Young composers and performers get their teeth into Beethoven, offering a variety of responses to classic Beethoven repertoire, including a radical reimagining of his Pastoral Symphony set amidst the lush greenery of the Barbican Conservatory. Some are celebratory, others anarchic, but all salute a composer who continues to inspire today’s young creatives.
We host DHL and Beethoven-Haus Bonn’s fascinating touring exhibition BTHVN, displaying personal objects up close – including the composer’s own violin, ear trumpet and sketch books – as well as Andy Warhol’s famous Beethoven screenprint; a personal tribute from one genius to another.
The animated icon of 70s kids’ TV Ludwig – a surreal, mischievous, Beethoven-playing ovoid – returns for a new generation, with live soundtrack from the Guildhall School’s Electronic Music department and live narration from the voice of the original TV series, Jon Glover.
Squish Space, our sensory play area for under 5s, gets a musical makeover. Under 5s and their families can explore music through play, singing and percussion, creating new music together inspired by Beethoven’s symphonies, in inclusive creative sessions led by experienced music leaders and musicians.
Workshops will last up to 45 minutes and are split into ages under 1s, 1–2 yrs and 3–5 yrs. Entry is free on a first come first serve basis. Sign up on the door will be available 30 minutes before workshop begins.
The world's first disabled-led national youth orchestra, the National Open Youth Orchestra gives some of the UK’s most talented young disabled musicians a progression route. It promotes musical excellence, empowering disabled and non-disabled musicians aged 11-25 to rehearse and perform together as members of a pioneering ensemble. Join them as they open their doors for this open rehearsal exploring Beethoven-inspired repertoire.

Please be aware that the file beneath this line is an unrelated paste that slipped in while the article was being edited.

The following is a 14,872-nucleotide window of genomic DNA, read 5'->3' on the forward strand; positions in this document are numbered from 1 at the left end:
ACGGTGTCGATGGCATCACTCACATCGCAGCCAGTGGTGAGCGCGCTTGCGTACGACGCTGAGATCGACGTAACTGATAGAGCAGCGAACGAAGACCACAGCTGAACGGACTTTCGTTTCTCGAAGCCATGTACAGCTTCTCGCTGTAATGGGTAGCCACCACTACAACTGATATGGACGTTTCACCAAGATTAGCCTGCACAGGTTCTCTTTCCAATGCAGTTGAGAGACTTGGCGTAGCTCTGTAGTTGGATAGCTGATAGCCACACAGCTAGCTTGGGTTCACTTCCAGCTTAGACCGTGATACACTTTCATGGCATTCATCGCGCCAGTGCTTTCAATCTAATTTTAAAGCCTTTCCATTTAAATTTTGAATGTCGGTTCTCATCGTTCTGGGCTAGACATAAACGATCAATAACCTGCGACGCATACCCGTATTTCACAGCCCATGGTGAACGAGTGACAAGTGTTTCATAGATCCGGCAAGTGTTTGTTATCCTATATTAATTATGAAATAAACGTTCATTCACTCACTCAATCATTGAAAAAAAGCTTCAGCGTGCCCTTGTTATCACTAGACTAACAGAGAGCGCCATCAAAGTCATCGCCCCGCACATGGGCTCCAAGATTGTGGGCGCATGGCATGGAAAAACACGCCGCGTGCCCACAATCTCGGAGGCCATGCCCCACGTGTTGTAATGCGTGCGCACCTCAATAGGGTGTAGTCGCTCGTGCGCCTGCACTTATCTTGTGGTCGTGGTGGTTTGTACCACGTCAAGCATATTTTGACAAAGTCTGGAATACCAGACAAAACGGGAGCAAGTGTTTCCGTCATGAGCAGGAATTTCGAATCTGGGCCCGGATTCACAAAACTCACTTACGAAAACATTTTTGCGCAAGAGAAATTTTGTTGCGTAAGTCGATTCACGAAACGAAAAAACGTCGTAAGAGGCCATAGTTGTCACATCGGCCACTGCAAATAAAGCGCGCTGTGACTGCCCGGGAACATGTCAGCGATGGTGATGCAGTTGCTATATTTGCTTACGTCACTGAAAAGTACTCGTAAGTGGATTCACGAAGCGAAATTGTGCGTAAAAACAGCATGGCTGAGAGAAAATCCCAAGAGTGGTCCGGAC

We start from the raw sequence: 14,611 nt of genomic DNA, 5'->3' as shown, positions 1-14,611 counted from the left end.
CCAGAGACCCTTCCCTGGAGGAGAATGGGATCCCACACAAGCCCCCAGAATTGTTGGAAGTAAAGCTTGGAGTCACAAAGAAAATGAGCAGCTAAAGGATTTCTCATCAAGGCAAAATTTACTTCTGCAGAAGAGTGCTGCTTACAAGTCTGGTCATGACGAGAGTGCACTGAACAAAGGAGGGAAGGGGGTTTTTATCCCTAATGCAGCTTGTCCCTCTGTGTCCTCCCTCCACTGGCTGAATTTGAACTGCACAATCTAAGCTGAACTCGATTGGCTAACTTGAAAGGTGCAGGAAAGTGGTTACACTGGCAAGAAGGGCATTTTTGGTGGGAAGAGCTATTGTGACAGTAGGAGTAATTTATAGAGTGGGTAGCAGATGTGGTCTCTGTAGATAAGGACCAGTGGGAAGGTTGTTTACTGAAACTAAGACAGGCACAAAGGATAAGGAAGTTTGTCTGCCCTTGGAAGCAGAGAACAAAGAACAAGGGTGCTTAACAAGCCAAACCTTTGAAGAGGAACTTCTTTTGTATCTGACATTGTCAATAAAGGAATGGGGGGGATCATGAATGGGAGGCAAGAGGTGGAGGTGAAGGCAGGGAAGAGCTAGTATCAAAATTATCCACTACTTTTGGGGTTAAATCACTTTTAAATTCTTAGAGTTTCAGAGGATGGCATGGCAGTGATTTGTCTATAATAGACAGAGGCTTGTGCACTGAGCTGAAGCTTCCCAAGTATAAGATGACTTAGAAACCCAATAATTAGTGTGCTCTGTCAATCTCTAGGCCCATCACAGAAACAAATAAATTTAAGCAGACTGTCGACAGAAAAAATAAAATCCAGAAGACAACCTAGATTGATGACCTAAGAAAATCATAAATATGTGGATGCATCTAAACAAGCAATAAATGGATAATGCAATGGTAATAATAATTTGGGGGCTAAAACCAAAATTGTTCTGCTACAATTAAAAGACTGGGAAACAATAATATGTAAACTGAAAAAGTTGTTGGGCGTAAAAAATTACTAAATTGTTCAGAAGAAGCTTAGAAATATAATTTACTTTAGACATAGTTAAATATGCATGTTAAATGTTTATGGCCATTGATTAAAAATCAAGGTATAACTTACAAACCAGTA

Join a panel of musicians and artists from the d/Deaf community in conversation about Beethoven’s deafness and their own personal experiences. The session includes a recording of Stephen Fry reading the Heiligenstadt Testament made specifically for the occasion and the first performance of new poems by Raymond Antrobus, author of The Perseverance and winner of the Ted Hughes Award and Sunday Times Young Writer of the Year Award 2019.
Raymond Antrobus poet
Lloyd Coleman musician and Associate Music Director of Paraorchestra
Siobhan Clough musician and founder member of Bournemouth Symphony Orchestra Resound
Paul Whittaker speaker, musician and educator
Signed by Kate Collier RSLI
Download the schedule
Weekender sponsored by
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Milton Court Concert Hall is located within the Guildhall School of Music and Drama and is approximately a 5 minute walk from the Barbican entrance on Silk Street.
Silk St, London
The Barbican is widely accessible by bus, tube, train and by foot or bicycle. Plan your journey and find more route information in ‘Your Visit’ or book your car parking space in advance.
If you have any access-related queries, or are planning to attend a performance and would like to discuss your access requirements in advance, please email the Guildhall Facilities Department or call 020 7628 2571 and ask to speak to the duty manager.
Accessible parking for Milton Court is available at Barbican Car Park 3
LSO St Luke's
161 Old St
Nearby public transport
The closest London Underground station is Old Street.The nearest National Rail station is Old Street (for Great Northern services), with Liverpool Street, Farringdon, Blackfriars and City Thameslink all within walking distance. Bus services running to LSO St Luke's are 55, 243 (stop nearest to LSO St Luke's), 43, 76, 141, 205, 214, 271.
Car and bicycle parking
The nearest paid car parking is at the Barbican. There are occasionally disabled parking spaces available at the venue, but these must be booked in advance by calling LSO St Luke's on 020 7490 3939. The nearest TfL Bicycle Hire docking station is at Old Street tube station.